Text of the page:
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Ann Wheeler and Joe Champion

Peg students' knowledge about probability by using a common manipulative to connect number sense, geometry, and algebraic thinking.

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Joe Champion and Ann Wheeler

A classic manipulative, used since the 1960s, continues to offer opportunities for intriguing problem solving involving proportions.

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Ann Wheeler and Joe Champion

This article details the use of an activity connecting science, art, and literature to teach the concept of area.

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Ann Blomquist and Pamela Wheeler Steman

All teachers know the difficulties inherent in their absence from school, even for a day. Too frequently when the teacher is absent the students end up doing busy work or the' substitute doesn't know how to explain the material, so the day is lost to academic instruction.

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Ann Wheeler, Carole Hayata and Winifred Mallam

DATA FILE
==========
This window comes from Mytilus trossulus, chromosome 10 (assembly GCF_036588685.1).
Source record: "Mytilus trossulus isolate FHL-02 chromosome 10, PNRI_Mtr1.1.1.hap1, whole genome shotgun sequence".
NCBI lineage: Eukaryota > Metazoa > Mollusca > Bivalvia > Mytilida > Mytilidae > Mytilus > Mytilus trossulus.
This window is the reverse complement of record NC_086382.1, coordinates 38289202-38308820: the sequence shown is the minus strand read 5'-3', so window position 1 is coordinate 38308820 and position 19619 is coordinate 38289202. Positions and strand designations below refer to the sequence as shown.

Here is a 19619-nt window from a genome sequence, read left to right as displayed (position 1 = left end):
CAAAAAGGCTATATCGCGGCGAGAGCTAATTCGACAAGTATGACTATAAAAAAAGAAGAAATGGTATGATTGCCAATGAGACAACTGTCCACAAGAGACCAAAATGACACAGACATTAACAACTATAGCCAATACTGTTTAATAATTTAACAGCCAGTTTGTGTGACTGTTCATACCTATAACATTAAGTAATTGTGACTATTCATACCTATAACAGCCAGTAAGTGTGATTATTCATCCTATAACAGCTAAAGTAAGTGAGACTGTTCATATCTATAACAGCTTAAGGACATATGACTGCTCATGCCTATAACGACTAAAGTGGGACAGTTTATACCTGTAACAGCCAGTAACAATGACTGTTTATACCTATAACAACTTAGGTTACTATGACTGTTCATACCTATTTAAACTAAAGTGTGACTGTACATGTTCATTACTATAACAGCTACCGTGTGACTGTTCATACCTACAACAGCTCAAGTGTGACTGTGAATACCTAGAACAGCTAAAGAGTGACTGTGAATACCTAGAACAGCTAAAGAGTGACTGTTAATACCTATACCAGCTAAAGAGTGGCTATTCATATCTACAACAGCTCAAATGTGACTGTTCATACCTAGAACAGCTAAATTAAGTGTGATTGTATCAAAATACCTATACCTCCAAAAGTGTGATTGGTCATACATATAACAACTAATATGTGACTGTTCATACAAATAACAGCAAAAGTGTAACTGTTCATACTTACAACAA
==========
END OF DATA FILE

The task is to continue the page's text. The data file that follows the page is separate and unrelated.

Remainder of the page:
Using children's literature to stimulate mathematics learning is by no means a novel idea. Myriad books by wellknown authors, such as Stuart Murphy and Cindy Neuschwander, not only engage the readers but also spark students' interest in learning mathematics. The combination of literature, mathematics, and well-developed classroom activities with discussion can transform a student into a problem solver who engages in conceptually driven learning (NCTM 2000). In our article, we discuss the use of a pen pal book project that began with the creation of mathematics-themed children's books by pre-K-8 preservice teachers. The intended audience for the books was sixth-grade students. In this collaborative partnership, the books created by the preservice teachers were then presented to sixth-grade students who read the stories; solved the problems posed; and critiqued the overall content, readability, and relevance of the story topics.